Writing a work of fiction requires different muscles to writing history. The historian’s impulse is to prove an argument by inclusion of evidence, details, ideas. But the novelist, especially one trained as an historian must resist this impulse. Characters have no place noticing things that they see every day; only the extraordinary is worth their attention, even if the reader, decades ahead of them in the future, hasn’t the foggiest what they are on about.
I love a scene in my favourite Sarah Waters’ novel Affinity when Margaret is sitting by her mother, ‘with a book upon my lap and a knife. I was cutting the pages but had my eyes upon the fire…’ What on earth is she doing? the modern reader might wonder and Sarah Waters does not tell us. It was a couple of years in to my Victorian research when I came across the detail that explained this scene; namely, that Victorian books were almost always sold uncut and a reader would not be able to turn the pages without a knife. But I was glad that this point had not been explained in the novel. Margaret would have regarded any explanation as entirely superfluous. If Sarah Waters had included an explanation it might have eased the understanding of the reader, but it would have come across as exposition, the serious historical novelist’s most insidious trap.
So I try to remember that scene in Affinity when I am editing. As a reader, I would rather be left occasionally baffled by characters’ perceptions than spoon-fed explanations of things which they would regard as blindingly obvious.
So here, in a round about way, is my view of why historical novelists should be wary of bibliographies. The Conviction of Cora Burns is an entirely made up story. It is heavily researched but only in order not to break that essential fourth wall of the imagination. For me as a reader, an anachronism or historical inaccuracy can ruin a narrative so I have done my best to keep the setting of my novels as believable as they can be.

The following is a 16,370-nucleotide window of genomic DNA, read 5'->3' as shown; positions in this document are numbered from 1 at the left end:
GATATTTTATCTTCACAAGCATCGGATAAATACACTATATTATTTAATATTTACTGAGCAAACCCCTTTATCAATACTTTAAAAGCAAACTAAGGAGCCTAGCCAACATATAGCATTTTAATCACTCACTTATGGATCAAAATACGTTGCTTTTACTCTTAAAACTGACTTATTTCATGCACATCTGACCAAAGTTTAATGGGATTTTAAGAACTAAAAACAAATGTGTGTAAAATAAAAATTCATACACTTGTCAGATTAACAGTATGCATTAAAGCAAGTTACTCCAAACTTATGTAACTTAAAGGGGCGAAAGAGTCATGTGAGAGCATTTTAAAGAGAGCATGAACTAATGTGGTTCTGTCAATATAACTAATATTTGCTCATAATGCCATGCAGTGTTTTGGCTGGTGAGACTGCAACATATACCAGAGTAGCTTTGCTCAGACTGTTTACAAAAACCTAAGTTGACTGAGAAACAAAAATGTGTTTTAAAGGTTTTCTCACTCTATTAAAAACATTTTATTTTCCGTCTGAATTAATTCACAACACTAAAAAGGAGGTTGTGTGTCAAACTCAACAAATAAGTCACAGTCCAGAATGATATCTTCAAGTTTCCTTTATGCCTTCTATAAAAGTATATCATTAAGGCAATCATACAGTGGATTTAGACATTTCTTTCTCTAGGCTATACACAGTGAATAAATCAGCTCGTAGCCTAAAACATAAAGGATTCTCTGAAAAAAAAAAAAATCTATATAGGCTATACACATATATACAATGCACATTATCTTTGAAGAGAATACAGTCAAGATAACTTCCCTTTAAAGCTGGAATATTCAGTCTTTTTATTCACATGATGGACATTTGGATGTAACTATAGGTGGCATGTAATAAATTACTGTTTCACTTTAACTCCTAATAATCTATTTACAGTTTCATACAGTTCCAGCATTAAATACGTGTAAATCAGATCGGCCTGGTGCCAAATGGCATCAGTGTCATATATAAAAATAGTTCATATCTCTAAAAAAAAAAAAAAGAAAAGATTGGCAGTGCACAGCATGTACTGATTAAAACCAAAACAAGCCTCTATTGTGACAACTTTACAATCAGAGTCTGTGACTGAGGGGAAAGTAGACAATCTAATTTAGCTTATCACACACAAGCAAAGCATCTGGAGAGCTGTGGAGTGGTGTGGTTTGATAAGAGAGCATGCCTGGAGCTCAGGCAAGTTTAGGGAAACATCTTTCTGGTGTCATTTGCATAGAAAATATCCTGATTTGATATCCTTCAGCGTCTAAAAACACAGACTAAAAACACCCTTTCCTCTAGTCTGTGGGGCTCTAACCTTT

So here, then, for readers who want to find out more about Cora’s world are some recommendations for further reading. The list includes some works that are part of the lively current scientific debate surrounding nature, nurture and genetics. The literature in this area informed the plot and themes of the novel and a lot of it is very accessible to the general reader.
Domestic Life in Victorian Britain
Judith Flanders, The Victorian House and The Victorian City
Sarah Wise, The Blackest Streets
Jennifer Davies, The Victorian Kitchen
Liz Stanley ed. The Diaries of Hannah Cullwick - Victorian Maidservant
Pamela Horn, The Victorian Town Child and The Rise and Fall of the Victorian Servant
Prison/ Asylum / Workhouse
Lucia Zedner, Women, Crime and Custody in Victorian England
Clive Emsley Crime and Society
Kate Summerscale, The Wicked Boy, and The Suspicions of Mr Whicher
Oscar Wilde, De Profundis
Andrew Scull, Madness in Civilization , The Most Solitary of Afflictions
Elaine Showalter, The Female Malady
Jeffrey Lieberman, Shrinks
Adam Phillips, Becoming Freud
Hilary Marland, Dangerous Motherhood; Childbirth and Insanity in Victorian Britain
Robin Waterfield, Hidden Depths
Mark Stevens, Life in the Victorian Asylum
Nellie Bly, Ten Days in a Mad-house
Scientists and Psychology
Francis Galton, Memories of my life
Martin Brookes, Extreme Measures
Daniel Nettle, Personality
Judith Rich Harris, The Nurture Assumption; why children turn out the way they do
Tim Spector, Identically Different: why you can change your genes
Matt Ridley, Nature via Nurture
Carl Zimmer, She has her Mother’s Laugh : The Powers, Perversions and Potential of Heredity (NB this book came too late for my research but it is a great up to the minute summary of current scientific thinking on nature and nurture.)
I would love to hear from interested readers about other sources in these fields that you have enjoyed.